Are You Solving Real Problems?

Sodoku, crosswords, video games, board games, and sports. These are all invented problems. The world doesn’t wake up each morning hoping that someone will solve a crossword. And although I enjoy football, I have to admit the world isn’t meaningfully changed when a dude in shiny pants places a ball in some goal.

Make no mistake, leisure activities are an enjoyable and necessary component of everyday life. But, if you’ve found a calling that clearly improves the lives of others, you’re likely to find non-value added leisure just that: non-value added.

The greatest satisfaction you can obtain from life is your pleasure in producing, in your own individual way, something of value to your fellowmen.
Neil Gaiman

Sure, it’s critical to spend some precious free time refueling. But society has no shortage of real problems to solve. So ask yourself, can I find a leisure time activity that makes the world a little better? Is there a real problem I could solve along the way?

Wasting time is not a waste. In fact, wasting time is a key part of our lives. Wasting time poorly is a sin, because not only are you forgoing the productivity, generosity and art that comes from work, but you’re also giving up the downtime, experimentation and joy that comes from wasting time. If you’re going to waste time (and I hope you will) the least you can do is do it well.
Seth Godin

As a developer, there’s no shortage of value-added and entertaining activities to consider. Record a YouTube video documenting your new approach to automated testing. Volunteer to speak at a local high school about your career in software development. Contribute to an open source project that’s written in a language or framework you’ve always wanted to learn. Organize a give camp in your home town to help out worthy causes that can’t afford development staff. Become a more passionate programmer, improve your code quality, and learn how to work effectively with legacy code.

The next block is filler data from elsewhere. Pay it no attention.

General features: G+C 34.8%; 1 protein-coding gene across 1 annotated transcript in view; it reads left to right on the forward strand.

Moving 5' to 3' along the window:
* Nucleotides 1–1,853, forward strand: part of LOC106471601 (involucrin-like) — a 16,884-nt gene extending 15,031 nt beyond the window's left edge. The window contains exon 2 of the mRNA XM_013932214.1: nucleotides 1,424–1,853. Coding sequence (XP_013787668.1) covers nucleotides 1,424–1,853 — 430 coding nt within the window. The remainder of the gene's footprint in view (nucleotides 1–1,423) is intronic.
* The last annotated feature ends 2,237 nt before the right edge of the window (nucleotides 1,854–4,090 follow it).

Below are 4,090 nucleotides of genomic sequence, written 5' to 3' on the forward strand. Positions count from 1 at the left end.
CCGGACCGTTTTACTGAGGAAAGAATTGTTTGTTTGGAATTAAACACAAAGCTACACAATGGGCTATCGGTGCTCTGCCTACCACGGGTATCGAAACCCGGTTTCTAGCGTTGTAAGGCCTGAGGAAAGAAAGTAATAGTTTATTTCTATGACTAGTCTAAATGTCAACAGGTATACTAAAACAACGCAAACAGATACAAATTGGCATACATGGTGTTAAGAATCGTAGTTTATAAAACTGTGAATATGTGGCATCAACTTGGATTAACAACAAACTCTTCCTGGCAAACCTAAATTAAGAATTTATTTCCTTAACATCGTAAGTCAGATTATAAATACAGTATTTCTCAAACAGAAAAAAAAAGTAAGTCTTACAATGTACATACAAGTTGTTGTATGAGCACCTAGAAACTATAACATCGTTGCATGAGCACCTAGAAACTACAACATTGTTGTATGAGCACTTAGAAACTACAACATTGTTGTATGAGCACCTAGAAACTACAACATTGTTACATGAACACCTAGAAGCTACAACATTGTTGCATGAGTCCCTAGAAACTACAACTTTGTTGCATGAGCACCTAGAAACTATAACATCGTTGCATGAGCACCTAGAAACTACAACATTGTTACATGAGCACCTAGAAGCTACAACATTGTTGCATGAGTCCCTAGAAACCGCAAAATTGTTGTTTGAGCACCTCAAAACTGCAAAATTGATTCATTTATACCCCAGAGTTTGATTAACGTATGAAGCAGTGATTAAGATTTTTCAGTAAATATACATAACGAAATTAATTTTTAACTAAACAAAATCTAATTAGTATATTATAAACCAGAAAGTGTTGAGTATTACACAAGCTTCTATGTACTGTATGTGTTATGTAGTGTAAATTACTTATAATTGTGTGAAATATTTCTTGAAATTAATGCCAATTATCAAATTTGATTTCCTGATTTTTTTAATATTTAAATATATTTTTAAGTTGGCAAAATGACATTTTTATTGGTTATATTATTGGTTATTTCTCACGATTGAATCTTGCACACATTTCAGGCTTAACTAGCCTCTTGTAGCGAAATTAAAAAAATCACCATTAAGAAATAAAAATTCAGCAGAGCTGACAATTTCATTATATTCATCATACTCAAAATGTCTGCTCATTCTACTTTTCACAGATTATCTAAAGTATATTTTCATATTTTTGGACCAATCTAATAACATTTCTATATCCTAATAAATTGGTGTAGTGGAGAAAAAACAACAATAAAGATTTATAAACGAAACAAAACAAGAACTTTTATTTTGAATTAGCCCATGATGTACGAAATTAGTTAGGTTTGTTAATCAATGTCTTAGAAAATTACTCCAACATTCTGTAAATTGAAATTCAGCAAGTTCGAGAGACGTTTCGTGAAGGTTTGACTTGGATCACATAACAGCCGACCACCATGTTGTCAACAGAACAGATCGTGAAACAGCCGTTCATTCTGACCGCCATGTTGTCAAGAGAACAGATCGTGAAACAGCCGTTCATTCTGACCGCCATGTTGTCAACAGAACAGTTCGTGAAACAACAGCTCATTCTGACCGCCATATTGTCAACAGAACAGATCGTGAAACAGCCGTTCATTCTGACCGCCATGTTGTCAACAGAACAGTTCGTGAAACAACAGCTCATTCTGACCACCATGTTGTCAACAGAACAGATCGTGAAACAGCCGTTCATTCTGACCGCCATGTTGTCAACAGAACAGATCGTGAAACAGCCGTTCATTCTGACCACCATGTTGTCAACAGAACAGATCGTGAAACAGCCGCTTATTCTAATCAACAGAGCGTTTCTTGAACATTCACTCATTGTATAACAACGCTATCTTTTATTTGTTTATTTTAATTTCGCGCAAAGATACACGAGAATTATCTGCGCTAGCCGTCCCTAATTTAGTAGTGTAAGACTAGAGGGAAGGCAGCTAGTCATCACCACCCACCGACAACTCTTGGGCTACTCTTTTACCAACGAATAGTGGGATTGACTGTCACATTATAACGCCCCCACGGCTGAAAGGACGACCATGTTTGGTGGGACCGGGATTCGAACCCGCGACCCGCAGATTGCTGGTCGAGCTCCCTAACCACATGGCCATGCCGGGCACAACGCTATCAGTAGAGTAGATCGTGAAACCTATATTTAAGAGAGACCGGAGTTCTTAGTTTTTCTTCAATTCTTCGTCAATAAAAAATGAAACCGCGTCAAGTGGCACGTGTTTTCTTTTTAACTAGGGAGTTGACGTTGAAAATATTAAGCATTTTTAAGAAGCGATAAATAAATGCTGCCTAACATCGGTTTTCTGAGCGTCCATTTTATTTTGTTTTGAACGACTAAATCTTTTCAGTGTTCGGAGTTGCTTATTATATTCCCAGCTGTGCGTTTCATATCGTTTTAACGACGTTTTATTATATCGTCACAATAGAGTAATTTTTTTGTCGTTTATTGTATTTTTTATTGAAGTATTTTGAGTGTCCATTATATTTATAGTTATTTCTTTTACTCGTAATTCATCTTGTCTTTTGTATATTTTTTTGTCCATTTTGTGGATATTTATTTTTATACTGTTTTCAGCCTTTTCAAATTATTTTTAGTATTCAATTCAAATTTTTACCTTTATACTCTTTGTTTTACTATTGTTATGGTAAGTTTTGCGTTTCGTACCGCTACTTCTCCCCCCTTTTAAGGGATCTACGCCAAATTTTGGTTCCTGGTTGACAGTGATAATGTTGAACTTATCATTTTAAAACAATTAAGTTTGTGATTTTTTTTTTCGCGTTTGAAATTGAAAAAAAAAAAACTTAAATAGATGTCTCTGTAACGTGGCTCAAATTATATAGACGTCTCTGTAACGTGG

In “Delivering Happiness: A Path to Profits, Passion, and Purpose“, Tony Hsieh described his simple recipe for happiness:

  1. Perceived control
  2. Perceived progress
  3. Connectedness (Number and depth of relationships)
  4. Vision/meaning (Being part of something bigger than yourself)

Ask yourself, is the way you’re spending your free time truly increasing your happiness? Are your leisure activities increasing your control, connecting you with others, and giving you a sense of meaning? Tweet this Tweet this

That’s a lot to ask from a leisure activity. But if you’ve already found a cause you care about, it’s worth searching for leisure-time activities that orbit around the causes you believe in most.

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